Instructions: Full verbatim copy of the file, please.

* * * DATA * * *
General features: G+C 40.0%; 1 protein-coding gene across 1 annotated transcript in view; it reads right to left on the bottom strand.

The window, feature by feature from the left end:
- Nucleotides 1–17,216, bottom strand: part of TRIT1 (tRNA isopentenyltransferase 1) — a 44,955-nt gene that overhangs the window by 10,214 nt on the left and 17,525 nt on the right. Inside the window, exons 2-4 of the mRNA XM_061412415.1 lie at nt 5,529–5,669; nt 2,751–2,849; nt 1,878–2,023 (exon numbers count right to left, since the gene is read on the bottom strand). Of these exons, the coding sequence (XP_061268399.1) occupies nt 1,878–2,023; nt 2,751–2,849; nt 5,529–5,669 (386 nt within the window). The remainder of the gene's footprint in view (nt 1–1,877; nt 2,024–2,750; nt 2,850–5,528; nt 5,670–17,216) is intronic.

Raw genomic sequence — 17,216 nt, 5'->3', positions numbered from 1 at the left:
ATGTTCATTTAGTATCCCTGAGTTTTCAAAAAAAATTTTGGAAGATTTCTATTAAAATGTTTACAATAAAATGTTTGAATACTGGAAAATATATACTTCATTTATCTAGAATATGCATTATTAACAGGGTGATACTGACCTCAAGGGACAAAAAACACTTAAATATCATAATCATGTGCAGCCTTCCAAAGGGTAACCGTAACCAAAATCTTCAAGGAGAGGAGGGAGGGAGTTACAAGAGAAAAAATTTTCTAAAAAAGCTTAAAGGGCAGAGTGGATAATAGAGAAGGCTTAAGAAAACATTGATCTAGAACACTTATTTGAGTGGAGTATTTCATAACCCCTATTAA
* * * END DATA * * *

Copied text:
General features: G+C 40.0%; 1 protein-coding gene across 1 annotated transcript in view; it reads right to left on the bottom strand.

The window, feature by feature from the left end:
- Nucleotides 1–17,216, bottom strand: part of TRIT1 (tRNA isopentenyltransferase 1) — a 44,955-nt gene that overhangs the window by 10,214 nt on the left and 17,525 nt on the right. Inside the window, exons 2-4 of the mRNA XM_061412415.1 lie at nt 5,529–5,669; nt 2,751–2,849; nt 1,878–2,023 (exon numbers count right to left, since the gene is read on the bottom strand). Of these exons, the coding sequence (XP_061268399.1) occupies nt 1,878–2,023; nt 2,751–2,849; nt 5,529–5,669 (386 nt within the window). The remainder of the gene's footprint in view (nt 1–1,877; nt 2,024–2,750; nt 2,850–5,528; nt 5,670–17,216) is intronic.

Raw genomic sequence — 17,216 nt, 5'->3', positions numbered from 1 at the left:
ATGTTCATTTAGTATCCCTGAGTTTTCAAAAAAAATTTTGGAAGATTTCTATTAAAATGTTTACAATAAAATGTTTGAATACTGGAAAATATATACTTCATTTATCTAGAATATGCATTATTAACAGGGTGATACTGACCTCAAGGGACAAAAAACACTTAAATATCATAATCATGTGCAGCCTTCCAAAGGGTAACCGTAACCAAAATCTTCAAGGAGAGGAGGGAGGGAGTTACAAGAGAAAAAATTTTCTAAAAAAGCTTAAAGGGCAGAGTGGATAATAGAGAAGGCTTAAGAAAACATTGATCTAGAACACTTATTTGAGTGGAGTATTTCATAACCCCTATTAA